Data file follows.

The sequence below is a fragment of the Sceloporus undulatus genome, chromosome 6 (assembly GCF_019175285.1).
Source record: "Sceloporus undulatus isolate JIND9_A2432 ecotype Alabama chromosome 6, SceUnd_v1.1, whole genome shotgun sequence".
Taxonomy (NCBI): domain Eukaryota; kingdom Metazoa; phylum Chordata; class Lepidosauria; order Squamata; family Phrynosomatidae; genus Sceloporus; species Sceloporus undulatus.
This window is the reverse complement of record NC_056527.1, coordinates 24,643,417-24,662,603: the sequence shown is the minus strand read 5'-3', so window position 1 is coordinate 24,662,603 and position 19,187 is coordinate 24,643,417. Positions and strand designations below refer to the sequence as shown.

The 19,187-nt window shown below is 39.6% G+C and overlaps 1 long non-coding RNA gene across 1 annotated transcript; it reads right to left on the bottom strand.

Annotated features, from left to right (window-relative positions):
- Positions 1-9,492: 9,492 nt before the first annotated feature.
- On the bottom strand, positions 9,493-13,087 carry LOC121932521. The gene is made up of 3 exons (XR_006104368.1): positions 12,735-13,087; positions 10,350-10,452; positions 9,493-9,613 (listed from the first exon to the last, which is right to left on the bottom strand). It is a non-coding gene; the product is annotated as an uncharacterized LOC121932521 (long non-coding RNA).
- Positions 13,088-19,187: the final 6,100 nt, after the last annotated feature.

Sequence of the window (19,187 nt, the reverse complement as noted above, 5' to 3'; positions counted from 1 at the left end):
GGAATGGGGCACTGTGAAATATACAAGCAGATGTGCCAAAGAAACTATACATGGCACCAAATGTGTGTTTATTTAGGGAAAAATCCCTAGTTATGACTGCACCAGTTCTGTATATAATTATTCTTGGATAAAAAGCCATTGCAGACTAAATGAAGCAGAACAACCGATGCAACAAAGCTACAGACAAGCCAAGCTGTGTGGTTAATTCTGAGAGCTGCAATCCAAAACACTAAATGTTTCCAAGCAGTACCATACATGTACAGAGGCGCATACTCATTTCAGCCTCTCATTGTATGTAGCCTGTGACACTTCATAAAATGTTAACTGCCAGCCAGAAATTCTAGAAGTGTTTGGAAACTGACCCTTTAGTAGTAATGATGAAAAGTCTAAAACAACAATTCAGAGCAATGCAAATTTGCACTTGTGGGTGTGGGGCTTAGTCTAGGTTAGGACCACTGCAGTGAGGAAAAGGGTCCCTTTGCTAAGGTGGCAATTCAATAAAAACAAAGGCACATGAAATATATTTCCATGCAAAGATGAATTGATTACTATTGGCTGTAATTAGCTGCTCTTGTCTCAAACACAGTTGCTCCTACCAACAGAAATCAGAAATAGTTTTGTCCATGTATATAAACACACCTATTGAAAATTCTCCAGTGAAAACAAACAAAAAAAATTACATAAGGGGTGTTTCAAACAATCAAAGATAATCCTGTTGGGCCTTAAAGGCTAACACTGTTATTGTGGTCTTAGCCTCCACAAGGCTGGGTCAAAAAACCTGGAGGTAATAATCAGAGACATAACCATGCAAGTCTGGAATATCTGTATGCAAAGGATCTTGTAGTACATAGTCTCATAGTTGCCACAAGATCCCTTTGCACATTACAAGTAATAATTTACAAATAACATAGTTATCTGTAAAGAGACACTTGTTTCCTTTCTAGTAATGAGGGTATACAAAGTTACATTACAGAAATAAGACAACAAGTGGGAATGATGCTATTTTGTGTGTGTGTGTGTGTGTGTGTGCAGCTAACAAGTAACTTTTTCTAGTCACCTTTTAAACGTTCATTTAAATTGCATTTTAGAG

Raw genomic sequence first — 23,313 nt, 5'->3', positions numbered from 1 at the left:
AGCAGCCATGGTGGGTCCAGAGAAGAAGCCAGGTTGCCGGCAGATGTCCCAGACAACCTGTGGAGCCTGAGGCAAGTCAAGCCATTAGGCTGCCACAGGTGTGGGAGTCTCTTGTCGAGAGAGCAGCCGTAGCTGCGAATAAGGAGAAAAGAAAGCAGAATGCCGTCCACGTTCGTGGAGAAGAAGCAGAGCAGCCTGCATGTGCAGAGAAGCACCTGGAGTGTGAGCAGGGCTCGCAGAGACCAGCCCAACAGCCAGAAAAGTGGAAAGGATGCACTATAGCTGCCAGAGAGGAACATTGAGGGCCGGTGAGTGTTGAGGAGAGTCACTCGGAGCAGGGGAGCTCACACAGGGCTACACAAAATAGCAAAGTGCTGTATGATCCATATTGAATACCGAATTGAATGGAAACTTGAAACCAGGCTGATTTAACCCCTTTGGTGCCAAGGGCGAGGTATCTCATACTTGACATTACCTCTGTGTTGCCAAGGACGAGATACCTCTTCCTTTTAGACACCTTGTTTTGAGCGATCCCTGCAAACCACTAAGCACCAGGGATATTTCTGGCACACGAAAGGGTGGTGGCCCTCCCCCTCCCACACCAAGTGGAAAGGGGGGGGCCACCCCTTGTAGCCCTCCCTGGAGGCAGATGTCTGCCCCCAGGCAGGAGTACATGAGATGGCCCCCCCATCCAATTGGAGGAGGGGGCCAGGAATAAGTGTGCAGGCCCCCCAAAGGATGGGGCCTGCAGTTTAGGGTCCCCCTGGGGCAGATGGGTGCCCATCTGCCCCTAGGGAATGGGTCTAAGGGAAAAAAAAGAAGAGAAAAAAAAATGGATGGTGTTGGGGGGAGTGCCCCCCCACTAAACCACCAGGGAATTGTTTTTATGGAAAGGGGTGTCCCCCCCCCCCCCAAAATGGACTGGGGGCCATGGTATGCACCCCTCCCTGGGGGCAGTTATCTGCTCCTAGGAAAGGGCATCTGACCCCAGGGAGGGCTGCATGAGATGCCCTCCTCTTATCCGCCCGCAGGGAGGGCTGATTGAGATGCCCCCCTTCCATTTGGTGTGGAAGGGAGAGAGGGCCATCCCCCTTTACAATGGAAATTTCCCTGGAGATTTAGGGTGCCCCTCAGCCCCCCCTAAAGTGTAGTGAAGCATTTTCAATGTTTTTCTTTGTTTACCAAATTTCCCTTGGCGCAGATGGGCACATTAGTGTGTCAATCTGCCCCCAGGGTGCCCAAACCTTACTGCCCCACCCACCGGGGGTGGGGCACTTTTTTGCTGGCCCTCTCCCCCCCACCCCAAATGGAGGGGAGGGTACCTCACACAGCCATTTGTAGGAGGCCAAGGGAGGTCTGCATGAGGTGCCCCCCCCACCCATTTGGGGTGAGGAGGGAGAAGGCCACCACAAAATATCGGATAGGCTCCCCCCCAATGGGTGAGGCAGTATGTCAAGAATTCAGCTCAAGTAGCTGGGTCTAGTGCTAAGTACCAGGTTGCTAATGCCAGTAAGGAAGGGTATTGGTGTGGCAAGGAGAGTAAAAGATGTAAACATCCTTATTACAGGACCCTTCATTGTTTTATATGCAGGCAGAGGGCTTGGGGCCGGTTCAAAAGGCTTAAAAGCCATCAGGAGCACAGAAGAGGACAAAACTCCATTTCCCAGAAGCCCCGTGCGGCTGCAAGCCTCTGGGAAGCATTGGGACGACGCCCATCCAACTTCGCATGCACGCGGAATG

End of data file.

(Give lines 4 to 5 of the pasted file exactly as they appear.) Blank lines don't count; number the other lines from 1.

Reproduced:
This window is the reverse complement of record NC_056527.1, coordinates 24,643,417-24,662,603: the sequence shown is the minus strand read 5'-3', so window position 1 is coordinate 24,662,603 and position 19,187 is coordinate 24,643,417. Positions and strand designations below refer to the sequence as shown.

The 19,187-nt window shown below is 39.6% G+C and overlaps 1 long non-coding RNA gene across 1 annotated transcript; it reads right to left on the bottom strand.